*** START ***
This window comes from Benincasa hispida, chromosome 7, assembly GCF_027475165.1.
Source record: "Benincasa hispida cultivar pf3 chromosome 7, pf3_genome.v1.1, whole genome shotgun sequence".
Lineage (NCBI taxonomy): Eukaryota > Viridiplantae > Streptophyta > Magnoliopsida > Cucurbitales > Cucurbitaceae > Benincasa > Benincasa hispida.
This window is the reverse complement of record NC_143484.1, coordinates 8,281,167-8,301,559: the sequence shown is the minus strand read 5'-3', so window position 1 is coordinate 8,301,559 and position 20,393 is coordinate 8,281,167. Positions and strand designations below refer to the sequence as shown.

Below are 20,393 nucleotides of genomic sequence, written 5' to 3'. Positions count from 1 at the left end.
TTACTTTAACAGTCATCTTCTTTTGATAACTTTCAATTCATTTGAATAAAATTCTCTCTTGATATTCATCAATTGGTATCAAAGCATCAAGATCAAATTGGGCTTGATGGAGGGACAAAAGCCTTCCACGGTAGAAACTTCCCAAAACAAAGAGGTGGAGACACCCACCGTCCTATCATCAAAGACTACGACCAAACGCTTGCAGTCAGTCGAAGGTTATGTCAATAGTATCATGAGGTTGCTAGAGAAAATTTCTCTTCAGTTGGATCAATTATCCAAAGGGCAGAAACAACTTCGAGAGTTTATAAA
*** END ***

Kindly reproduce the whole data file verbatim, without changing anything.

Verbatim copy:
This window comes from Benincasa hispida, chromosome 7, assembly GCF_027475165.1.
Source record: "Benincasa hispida cultivar pf3 chromosome 7, pf3_genome.v1.1, whole genome shotgun sequence".
Lineage (NCBI taxonomy): Eukaryota > Viridiplantae > Streptophyta > Magnoliopsida > Cucurbitales > Cucurbitaceae > Benincasa > Benincasa hispida.
This window is the reverse complement of record NC_143484.1, coordinates 8,281,167-8,301,559: the sequence shown is the minus strand read 5'-3', so window position 1 is coordinate 8,301,559 and position 20,393 is coordinate 8,281,167. Positions and strand designations below refer to the sequence as shown.

Below are 20,393 nucleotides of genomic sequence, written 5' to 3'. Positions count from 1 at the left end.
TTACTTTAACAGTCATCTTCTTTTGATAACTTTCAATTCATTTGAATAAAATTCTCTCTTGATATTCATCAATTGGTATCAAAGCATCAAGATCAAATTGGGCTTGATGGAGGGACAAAAGCCTTCCACGGTAGAAACTTCCCAAAACAAAGAGGTGGAGACACCCACCGTCCTATCATCAAAGACTACGACCAAACGCTTGCAGTCAGTCGAAGGTTATGTCAATAGTATCATGAGGTTGCTAGAGAAAATTTCTCTTCAGTTGGATCAATTATCCAAAGGGCAGAAACAACTTCGAGAGTTTATAAA